THUNDER BAY – Local – Most ships sink quickly amidst a fierce storm or they pile up on rocks to be dashed to pieces by the waves. A few, however, sink slowly or in shallow water, giving salvagers time to take what they can off the vessel and for photographers to snap shots like this dramatic view of the steamship Emperor.
At 525 feet in length, the Emperor was a large Canada Steamship Lines bulk freighter designed for use on the Upper Great Lakes. She was built at the Collingwood Shipyards in 1911 for the Inland Navigation Company but joined the CSL line-up two years later appearing often at the Lakehead.
In early June of 1947, she was on her way east to Ashtabula, Ohio, having taken on a load of Steep Rock iron ore in Port Arthur, when she struck the Canoe Rocks just off Isle Royale. Breaking in two, her stern sank in deep water taking twelve men with her.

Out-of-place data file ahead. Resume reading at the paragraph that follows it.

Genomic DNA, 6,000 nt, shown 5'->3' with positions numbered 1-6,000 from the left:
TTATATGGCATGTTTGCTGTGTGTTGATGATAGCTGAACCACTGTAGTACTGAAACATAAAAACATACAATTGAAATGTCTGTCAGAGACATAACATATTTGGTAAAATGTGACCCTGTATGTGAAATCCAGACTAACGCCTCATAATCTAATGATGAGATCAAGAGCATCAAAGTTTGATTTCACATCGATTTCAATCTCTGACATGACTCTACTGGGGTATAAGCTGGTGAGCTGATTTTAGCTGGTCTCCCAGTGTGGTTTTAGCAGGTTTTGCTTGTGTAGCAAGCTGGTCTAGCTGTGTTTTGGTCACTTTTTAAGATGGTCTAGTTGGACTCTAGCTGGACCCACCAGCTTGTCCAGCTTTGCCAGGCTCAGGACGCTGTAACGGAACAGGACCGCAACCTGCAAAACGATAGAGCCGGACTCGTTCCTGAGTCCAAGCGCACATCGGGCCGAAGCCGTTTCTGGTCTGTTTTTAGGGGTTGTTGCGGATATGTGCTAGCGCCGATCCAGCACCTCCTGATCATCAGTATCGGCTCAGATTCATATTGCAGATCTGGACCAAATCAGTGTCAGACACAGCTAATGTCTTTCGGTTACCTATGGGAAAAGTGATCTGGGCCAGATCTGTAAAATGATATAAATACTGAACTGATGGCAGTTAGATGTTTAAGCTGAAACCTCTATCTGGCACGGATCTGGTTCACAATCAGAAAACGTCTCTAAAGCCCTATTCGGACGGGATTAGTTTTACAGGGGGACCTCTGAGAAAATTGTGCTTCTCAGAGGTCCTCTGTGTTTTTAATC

The bow and wheelhouse, however, barely broke the surface as this image attests. To this day, the wreck is said to be haunted.
The Thunder Bay Museum is working on a traveling exhibit on the subject of Great Lakes shipwrecks. If you have any first-hand experience with shipwrecks, or stories you’d like to share, contact Diane Robnik at the Museum, (807) 623-0801.
A Moment with the Museum:
Text by Tory Tronrud, Thunder Bay Museum
Photo courtesy of the Thunder Bay Museum